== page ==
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Dealing With Inappropriate Interview Questions

image In your job search, if you are interviewing regularly, it’s highly likely that sooner or later you will be asked a question that may seem inappropriate or legally dubious.  How you view that question, and how you respond will very likely have a great impact on your success.

I recently had someone in my job search class tell me about an interview he had at a small company. The hiring manager asked what year he graduated from college, as it wasn’t on the resume. The candidate told him it was an inappropriate question to ask.

The interviewer said he was curious, and really wanted to know. And for a couple of very uncomfortable minutes the two of them argued back-and-forth about the legitimacy of the question.

The candidate assumed it was an effort to determine his age, and make a judgment on his suitability for the job accordingly. I have no idea if that was the intent or not, however, questions like that do occur often. So how should you react? Here are some ideas that may help:

Most hiring managers are not HR and Legal experts! Although direct questions about age, race, family, and other topics are not supposed to be asked or considered in an interview process, they often get asked innocently. Certainly someone in HR ought to be very aware and conscious of inappropriate questions, however, a direct hiring manager may not be. Often they are simply getting to know someone and are not looking for ways to discriminate. It may not be possible to know if the question was asked out of ignorance or not, but the way you react may determine your fate anyway.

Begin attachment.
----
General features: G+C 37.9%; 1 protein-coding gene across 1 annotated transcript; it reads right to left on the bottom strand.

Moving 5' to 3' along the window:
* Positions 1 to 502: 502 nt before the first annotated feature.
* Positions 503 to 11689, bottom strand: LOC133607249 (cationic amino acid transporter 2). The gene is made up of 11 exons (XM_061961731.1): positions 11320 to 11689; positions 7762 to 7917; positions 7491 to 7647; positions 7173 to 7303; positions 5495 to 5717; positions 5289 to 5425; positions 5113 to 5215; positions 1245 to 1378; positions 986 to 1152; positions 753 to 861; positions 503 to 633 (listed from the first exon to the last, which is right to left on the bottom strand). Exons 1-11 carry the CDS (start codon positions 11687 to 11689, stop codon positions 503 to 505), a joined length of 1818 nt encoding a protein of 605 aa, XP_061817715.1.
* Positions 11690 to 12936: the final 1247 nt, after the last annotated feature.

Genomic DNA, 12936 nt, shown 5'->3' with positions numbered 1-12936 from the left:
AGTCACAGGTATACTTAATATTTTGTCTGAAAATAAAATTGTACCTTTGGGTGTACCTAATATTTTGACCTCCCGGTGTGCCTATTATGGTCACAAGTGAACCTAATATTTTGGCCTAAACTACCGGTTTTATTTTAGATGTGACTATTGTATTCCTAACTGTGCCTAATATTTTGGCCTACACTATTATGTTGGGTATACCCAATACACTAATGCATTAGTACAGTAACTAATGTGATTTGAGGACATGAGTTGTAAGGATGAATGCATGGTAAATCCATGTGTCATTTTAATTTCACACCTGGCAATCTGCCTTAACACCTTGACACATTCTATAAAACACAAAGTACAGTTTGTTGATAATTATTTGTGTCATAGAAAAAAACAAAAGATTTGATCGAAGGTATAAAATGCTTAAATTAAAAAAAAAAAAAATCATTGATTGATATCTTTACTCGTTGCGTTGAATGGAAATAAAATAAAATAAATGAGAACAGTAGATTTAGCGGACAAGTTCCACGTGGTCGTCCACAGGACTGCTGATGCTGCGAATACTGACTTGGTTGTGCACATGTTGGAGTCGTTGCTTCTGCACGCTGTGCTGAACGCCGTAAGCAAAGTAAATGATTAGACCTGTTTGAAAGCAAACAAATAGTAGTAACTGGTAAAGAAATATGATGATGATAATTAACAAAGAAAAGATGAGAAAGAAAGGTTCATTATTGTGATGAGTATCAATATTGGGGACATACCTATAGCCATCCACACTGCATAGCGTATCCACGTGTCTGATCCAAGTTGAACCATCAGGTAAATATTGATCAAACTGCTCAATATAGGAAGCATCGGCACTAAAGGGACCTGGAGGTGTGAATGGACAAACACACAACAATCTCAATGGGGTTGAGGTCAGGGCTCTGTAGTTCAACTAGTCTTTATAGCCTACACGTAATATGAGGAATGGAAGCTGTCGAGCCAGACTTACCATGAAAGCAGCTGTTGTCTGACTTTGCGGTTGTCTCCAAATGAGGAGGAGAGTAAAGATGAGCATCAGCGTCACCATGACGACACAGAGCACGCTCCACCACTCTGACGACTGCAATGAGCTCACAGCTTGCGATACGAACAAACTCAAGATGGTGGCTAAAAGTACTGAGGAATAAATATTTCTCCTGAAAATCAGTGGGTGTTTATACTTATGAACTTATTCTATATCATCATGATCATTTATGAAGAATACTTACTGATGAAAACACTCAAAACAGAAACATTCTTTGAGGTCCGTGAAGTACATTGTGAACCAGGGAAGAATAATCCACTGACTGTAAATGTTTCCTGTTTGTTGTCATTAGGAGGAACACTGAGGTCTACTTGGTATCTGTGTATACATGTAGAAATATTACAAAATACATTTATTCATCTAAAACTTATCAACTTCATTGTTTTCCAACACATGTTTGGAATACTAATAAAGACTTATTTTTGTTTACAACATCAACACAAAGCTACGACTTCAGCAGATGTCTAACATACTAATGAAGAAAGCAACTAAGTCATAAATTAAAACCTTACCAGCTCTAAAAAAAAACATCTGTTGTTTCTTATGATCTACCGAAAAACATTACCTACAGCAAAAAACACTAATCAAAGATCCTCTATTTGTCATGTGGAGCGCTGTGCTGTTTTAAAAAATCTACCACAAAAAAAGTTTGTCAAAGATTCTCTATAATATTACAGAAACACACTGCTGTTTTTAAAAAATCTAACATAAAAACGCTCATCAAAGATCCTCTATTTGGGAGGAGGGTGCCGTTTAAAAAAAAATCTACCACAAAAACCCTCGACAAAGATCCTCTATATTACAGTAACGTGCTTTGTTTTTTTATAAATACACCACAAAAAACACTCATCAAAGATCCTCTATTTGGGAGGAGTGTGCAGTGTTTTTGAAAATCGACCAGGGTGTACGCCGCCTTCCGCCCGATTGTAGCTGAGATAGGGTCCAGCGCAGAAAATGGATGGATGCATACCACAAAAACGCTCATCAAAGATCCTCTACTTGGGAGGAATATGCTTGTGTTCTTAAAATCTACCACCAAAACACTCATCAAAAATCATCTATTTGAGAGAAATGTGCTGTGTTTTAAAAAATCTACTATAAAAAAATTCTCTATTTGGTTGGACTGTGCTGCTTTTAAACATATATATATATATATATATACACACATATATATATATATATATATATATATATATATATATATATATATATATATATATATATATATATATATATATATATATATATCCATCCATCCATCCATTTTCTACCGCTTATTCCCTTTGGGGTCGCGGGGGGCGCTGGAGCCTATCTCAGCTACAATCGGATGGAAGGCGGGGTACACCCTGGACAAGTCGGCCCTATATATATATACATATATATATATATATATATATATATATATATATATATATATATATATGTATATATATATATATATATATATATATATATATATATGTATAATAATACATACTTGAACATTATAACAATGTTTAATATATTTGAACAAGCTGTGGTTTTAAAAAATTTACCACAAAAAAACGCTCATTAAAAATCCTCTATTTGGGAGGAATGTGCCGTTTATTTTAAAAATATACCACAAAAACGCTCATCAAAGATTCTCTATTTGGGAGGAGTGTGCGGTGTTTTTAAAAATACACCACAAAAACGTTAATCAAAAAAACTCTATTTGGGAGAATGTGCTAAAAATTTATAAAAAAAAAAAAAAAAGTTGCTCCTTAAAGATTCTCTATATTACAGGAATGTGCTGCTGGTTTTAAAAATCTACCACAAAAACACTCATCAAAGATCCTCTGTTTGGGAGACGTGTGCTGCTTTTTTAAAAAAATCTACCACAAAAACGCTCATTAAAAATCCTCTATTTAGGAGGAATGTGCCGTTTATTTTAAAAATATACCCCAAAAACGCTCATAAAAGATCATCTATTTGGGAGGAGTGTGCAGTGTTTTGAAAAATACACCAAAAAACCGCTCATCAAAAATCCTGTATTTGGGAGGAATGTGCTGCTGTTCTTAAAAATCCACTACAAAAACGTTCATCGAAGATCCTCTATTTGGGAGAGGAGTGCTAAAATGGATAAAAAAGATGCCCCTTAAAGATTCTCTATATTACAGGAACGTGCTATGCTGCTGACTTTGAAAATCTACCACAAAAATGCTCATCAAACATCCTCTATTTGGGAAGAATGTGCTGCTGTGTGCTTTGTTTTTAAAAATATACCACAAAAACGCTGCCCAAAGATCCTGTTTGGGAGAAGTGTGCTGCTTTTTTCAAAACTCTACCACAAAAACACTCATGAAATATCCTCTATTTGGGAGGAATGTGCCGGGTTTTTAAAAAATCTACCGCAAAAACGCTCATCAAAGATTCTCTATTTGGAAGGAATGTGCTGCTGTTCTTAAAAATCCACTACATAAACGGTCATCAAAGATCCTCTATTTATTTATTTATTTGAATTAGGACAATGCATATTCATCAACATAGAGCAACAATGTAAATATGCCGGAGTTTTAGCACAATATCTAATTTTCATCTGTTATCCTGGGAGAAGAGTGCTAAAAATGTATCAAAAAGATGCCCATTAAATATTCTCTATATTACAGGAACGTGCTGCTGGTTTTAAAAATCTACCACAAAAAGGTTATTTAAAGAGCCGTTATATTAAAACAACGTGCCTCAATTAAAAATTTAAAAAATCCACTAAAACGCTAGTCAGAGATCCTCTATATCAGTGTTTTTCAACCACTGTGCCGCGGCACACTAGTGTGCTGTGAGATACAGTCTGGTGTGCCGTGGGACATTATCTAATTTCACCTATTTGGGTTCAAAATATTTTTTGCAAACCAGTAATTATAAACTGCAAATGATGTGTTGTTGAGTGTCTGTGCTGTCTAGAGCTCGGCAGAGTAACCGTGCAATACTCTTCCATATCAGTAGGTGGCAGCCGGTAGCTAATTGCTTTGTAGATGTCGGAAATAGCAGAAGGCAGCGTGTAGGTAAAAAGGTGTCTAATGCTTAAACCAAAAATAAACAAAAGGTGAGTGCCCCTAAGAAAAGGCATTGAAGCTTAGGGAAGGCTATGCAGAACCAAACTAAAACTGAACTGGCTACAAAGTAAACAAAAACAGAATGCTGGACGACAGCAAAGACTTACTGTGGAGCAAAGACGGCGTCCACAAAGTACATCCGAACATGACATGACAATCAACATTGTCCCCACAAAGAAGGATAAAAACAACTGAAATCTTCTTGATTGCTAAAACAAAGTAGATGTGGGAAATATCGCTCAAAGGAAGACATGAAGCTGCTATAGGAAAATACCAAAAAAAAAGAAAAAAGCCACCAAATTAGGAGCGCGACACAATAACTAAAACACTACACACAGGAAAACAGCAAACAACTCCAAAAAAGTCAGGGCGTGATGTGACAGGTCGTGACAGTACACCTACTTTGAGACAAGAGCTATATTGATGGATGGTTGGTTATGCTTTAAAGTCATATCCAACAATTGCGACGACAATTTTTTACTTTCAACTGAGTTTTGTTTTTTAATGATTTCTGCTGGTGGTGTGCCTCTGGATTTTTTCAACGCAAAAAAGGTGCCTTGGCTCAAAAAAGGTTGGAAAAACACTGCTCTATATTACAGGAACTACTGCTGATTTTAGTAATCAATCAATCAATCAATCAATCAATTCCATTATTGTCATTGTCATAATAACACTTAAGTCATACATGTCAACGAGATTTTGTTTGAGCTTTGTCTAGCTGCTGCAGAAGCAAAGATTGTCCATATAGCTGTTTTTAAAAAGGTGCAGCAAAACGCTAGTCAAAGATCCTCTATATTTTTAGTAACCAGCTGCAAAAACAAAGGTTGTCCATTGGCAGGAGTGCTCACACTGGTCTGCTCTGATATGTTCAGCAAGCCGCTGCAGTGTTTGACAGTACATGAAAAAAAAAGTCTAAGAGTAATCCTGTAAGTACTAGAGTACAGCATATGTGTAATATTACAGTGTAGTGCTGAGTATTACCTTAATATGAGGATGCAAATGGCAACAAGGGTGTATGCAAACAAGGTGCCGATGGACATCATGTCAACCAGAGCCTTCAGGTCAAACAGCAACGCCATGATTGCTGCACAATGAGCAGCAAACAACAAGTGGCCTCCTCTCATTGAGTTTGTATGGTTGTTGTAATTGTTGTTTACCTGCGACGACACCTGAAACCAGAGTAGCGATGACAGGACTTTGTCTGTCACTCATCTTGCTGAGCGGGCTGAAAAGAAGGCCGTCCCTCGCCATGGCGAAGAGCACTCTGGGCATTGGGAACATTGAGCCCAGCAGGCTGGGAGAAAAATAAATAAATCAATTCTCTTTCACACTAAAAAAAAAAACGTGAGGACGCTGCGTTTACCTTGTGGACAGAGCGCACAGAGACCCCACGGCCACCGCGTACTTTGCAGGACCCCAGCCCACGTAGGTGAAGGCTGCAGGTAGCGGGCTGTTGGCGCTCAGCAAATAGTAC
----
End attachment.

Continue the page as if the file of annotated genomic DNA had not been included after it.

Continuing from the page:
Getting to know you and small talk are not necessarily forms of discrimination. If the question was asked simply as a means to get to know you better, or as a form of small talk during the interview, an over-reaction can create a very negative impression if no discrimination was intended. Yes, an interviewer should know better than to ask inappropriate questions, however, when they come about from casual conversation, they often had no ill intent behind them. Your reaction generally has more to do with whether they move forward or not than the actual answer to the question.

You’re never obligated to take a job offer! While others may have differing opinions, my perspective is that candidates are generally best off not making large waves during the process and reserving their judgment and response for afterward. If an inappropriate question was asked. Answering directly, respectfully, and minimizing the negative response enables the process to continue.

If you ultimately receive an offer, it’s likely no discrimination was ever intended or took place. An offer will generally be the proof. If you still aren’t convinced though, you certainly don’t have to take the position and you can decide whether to pursue the matter with them further then.

If you do not receive an offer. It still may have had nothing to do with discriminatory practices, but rather that they had another, better qualified candidate. If you have doubts, you can decide at that point whether to pursue the matter or not.

Getting into a verbal battle with them during the interview process, however, virtually guarantees they will not want to consider you further for the role… not because of discrimination, but because they are not interested in hiring a combative employee.

An appropriate response to a potentially inappropriate question might be: